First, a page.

" The revelation was surprising to him. To Ambrose, his red eyes were as normal as his nose and his hands.
But that was years ago. Now it was a fact of life that people would be prejudiced about his eyes.
Ambrose set a copy of the Bible on the altar, and then promptly turned and left the room.
Hours later, Ambrose blew out the last ornate candelabrum and locked the church. This years Christmas mass had been much bigger than anticipated, and thus had ran longer, and Ambrose had been left with the clean up. He yawned and began shuffling back to his room, adjacent to the Father's.
Upon entering his dark room, Ambrose knelt before his bed, clasped his cross necklace in his hands, and sleepily recited a prayer.
Qui es in caelis,
Sanctificetur nomen tuum.
Adveniat regnum tuum.
Fiat voluntas tua,
Sicut in coelo et in terra.
Da nobis hodie panem nostrum cotidianum
Et dimitte nos debita nostra sicut
Et nos dimittimus debitoribus nostris.
Ne nos inferas in tentationem,
Sed libera nos a malo.
Tuum est regnum,
Et gloria in saecula.
Ambrose stood up and dragged himself onto his straw mattress. Ignoring the bedbugs, he pulled the covers over his head and soon fell fast asleep.
His pleasant dreams were interrupted by a very strange one. It felt very real and believable in comparison to his normal dreams.
The first thing he noticed was that he felt older. He was in a fantastic kitchen, the likes of which he had never seen before. A large stove sat in one corner, and a marble countertop was before Ambrose. He seemed to be kneading some sort of dough. The long sleeves of his white shirt were rolled up to his elbows, exposing pale, elegant hands with black fingernails. To Ambrose's bewilderment, he noticed an elaborate black pentacle tattooed on the back of his left hand. When he looked closely, he noticed that some of the markings read, when in the correct order, "TE-TRA-GRAM-MA-TON," which Ambrose knew was a reference to the true name of his God. He wondered why he would ever get such a blasphemous tattoo. His train of thought was interrupted when a tiny bell marked "Study" rang to his right. He frowned.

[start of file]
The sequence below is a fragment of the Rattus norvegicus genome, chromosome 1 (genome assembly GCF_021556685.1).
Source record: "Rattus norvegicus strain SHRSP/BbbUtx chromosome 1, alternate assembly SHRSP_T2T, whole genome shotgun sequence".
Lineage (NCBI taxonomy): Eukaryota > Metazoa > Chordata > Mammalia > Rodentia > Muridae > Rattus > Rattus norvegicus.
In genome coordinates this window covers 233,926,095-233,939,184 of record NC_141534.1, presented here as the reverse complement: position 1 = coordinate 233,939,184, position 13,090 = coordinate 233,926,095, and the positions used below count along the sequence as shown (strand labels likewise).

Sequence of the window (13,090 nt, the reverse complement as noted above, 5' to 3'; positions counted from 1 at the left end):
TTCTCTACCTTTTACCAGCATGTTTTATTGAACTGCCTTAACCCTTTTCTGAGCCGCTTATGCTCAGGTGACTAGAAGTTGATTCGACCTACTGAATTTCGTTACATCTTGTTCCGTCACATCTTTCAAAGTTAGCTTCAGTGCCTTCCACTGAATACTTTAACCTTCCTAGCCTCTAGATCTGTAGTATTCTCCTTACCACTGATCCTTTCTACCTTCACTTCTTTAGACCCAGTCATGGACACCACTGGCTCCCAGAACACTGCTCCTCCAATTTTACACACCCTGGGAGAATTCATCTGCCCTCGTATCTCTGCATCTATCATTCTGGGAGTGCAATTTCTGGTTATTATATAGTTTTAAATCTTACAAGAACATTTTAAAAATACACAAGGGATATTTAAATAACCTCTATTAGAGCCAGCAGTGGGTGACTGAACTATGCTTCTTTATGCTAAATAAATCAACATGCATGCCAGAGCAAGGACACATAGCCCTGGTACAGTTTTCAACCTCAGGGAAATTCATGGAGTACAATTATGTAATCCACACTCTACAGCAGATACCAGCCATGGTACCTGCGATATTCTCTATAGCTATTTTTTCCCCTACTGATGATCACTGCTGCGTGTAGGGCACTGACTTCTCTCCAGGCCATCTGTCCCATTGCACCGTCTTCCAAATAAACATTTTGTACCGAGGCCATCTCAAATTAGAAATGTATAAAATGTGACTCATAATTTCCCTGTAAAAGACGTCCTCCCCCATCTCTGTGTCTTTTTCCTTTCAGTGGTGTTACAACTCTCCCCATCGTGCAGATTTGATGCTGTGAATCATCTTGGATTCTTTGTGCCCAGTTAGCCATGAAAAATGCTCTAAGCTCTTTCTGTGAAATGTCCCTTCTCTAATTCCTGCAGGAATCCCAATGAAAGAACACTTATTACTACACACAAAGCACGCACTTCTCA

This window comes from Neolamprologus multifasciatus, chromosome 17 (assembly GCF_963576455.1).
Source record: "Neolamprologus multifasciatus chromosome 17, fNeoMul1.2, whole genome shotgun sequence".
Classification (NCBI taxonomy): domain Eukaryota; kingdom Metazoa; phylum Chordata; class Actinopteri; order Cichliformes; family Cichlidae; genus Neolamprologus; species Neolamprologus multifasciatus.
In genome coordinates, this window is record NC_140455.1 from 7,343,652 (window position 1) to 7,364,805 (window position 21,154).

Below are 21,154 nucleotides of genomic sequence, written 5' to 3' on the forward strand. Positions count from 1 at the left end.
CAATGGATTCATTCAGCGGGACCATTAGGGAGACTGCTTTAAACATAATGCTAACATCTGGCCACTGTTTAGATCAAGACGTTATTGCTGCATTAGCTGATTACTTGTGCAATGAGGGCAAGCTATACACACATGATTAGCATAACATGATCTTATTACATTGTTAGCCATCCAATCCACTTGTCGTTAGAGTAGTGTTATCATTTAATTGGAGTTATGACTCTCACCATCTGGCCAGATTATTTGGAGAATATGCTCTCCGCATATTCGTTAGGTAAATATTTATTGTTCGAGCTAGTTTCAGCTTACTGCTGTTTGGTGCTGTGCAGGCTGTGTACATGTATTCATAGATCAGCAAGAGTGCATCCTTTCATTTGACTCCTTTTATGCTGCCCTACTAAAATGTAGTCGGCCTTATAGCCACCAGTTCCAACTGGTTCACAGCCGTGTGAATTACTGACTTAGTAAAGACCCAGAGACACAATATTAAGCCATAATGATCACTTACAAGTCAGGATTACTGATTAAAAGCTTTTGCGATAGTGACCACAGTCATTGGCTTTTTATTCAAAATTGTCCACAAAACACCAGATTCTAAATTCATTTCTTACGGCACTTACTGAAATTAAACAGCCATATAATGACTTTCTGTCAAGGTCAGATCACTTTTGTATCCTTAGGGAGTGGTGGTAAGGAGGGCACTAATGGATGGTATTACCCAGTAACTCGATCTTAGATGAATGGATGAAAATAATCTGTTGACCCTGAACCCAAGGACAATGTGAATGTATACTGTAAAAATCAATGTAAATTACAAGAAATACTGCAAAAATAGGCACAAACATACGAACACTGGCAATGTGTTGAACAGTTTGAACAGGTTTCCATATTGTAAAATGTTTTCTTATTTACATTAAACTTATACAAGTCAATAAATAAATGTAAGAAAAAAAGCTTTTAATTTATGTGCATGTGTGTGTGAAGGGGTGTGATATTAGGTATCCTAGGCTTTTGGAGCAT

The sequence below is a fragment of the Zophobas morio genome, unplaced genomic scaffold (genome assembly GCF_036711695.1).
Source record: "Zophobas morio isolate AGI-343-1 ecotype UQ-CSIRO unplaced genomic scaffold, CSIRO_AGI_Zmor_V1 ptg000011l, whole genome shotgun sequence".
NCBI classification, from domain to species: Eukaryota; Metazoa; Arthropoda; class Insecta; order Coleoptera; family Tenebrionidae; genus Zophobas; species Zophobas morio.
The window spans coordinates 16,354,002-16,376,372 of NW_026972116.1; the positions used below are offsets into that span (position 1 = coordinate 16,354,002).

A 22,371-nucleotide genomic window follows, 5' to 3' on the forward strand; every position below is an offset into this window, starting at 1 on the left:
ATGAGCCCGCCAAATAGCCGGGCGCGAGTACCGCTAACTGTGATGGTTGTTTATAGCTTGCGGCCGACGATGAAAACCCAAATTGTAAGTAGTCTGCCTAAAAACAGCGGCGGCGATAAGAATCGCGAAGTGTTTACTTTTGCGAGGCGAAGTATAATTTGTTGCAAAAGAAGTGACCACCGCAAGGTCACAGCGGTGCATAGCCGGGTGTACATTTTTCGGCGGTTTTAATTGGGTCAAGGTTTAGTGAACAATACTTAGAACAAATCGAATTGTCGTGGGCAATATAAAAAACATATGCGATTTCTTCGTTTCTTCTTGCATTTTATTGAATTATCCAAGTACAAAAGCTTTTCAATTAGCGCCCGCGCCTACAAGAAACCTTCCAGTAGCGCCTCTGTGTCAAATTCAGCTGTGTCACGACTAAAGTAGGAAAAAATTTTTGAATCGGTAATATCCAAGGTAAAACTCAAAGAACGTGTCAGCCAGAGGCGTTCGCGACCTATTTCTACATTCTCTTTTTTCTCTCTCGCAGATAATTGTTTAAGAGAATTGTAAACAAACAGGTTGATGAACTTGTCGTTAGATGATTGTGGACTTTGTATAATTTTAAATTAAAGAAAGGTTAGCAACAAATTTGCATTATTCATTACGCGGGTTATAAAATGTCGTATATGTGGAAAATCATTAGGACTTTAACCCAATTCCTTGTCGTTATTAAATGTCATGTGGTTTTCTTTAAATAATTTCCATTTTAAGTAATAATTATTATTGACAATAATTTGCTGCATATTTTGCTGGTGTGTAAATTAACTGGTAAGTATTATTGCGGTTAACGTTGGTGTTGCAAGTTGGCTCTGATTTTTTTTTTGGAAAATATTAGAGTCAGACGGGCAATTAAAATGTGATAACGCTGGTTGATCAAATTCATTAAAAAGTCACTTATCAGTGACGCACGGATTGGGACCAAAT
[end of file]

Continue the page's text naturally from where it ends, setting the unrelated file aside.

"The Young Master is very impatient," Ambrose grumbled. "He knows we have a very important guest arriving soon
" And with that, Ambrose left the kitchen.
In less than a minute, he was in front of a large hardwood door. He opened it. A youthful, yet commanding voice said, "Sebastian, I want something sweet," before the door was even finished swinging open.
"Ambrose, wake up."
The Father was shaking his shoulder. It was about time to wake up, judging by the dim light in the room. But the Father was acting oddly. He had an odd look in his eye that Ambrose did not know, He had known the Father for as long as he could remember, but he had never seen this look before.
The Father handed him a brown robe and told him to put it on. Ambrose did as he was told, and pulled his cross out so it could be seen. "Where are we going, Father Obesus?" Ambrose asked. "What is going on?"
"Nothing that concerns you," Father Obesus snapped. Ambrose bowed his head and followed the Father into the pre-dawn world outside.